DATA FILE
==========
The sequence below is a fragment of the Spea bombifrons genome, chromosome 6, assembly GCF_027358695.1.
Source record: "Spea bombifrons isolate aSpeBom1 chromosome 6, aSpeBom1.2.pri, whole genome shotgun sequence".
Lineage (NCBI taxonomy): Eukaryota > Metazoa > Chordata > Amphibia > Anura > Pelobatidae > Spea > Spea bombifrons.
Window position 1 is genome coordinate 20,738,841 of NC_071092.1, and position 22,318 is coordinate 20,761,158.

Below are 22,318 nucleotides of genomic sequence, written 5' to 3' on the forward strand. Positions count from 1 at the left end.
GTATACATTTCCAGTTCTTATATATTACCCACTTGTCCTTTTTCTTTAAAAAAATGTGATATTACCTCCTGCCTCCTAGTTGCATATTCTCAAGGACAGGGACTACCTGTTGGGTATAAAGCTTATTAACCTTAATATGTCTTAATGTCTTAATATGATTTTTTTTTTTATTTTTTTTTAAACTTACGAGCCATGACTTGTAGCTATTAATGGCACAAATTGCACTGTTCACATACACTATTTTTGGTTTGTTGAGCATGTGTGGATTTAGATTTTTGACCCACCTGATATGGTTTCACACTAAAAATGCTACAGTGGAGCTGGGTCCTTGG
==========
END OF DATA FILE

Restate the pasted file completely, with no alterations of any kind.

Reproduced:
The sequence below is a fragment of the Spea bombifrons genome, chromosome 6, assembly GCF_027358695.1.
Source record: "Spea bombifrons isolate aSpeBom1 chromosome 6, aSpeBom1.2.pri, whole genome shotgun sequence".
Lineage (NCBI taxonomy): Eukaryota > Metazoa > Chordata > Amphibia > Anura > Pelobatidae > Spea > Spea bombifrons.
Window position 1 is genome coordinate 20,738,841 of NC_071092.1, and position 22,318 is coordinate 20,761,158.

Below are 22,318 nucleotides of genomic sequence, written 5' to 3' on the forward strand. Positions count from 1 at the left end.
GTATACATTTCCAGTTCTTATATATTACCCACTTGTCCTTTTTCTTTAAAAAAATGTGATATTACCTCCTGCCTCCTAGTTGCATATTCTCAAGGACAGGGACTACCTGTTGGGTATAAAGCTTATTAACCTTAATATGTCTTAATGTCTTAATATGATTTTTTTTTTTATTTTTTTTTAAACTTACGAGCCATGACTTGTAGCTATTAATGGCACAAATTGCACTGTTCACATACACTATTTTTGGTTTGTTGAGCATGTGTGGATTTAGATTTTTGACCCACCTGATATGGTTTCACACTAAAAATGCTACAGTGGAGCTGGGTCCTTGG